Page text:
Once emergency needs are met (safety, food and clothing), other needs that present themselves in the short- and long-term are: housing (transitional and permanent for adults, and foster care or permanent placement for minors), legal assistance (e.g., help in understanding legal rights, legal representation and, for international victims, assistance with filing T-visa applications, and immigration petitions), and advocacy (e.g., assistance retrieving identification documents, completing applications, attending appointments, and navigating the different systems, including criminal justice, child welfare, immigration, human services, transportation, etc.).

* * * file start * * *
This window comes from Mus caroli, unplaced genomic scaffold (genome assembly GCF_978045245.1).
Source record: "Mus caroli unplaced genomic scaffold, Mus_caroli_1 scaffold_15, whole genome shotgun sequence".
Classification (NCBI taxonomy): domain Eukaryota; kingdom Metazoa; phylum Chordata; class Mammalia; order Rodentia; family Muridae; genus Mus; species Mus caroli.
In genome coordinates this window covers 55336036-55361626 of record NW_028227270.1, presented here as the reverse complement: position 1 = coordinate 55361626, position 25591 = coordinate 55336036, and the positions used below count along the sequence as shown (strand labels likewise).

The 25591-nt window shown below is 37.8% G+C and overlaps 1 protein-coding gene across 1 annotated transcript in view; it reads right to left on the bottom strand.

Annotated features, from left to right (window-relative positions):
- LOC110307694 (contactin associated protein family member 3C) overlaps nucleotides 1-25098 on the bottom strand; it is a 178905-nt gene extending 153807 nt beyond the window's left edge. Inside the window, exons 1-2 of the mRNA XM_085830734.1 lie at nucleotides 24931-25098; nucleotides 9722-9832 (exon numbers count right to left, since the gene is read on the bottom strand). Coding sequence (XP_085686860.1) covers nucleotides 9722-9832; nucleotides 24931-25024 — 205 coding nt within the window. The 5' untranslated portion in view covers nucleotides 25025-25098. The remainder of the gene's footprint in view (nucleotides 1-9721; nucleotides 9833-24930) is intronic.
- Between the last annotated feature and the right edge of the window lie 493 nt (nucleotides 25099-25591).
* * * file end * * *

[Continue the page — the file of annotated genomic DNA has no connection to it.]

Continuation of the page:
Most victims also need health screening (tuberculosis, sexually transmitted diseases, pregnancy), vaccinations/immunizations, medical treatment for physical injuries, and dental care. Other service needs include child care (for both adults and minors with children), education (GED assistance, enrollment in school, technical training/certification), life skills training (including assisting some international victims with operation of basic household appliances, using public transportation, using a telephone, mailing a letter, etc.), job training, finding employment, financial management, and where appropriate, family reunification or repatriation.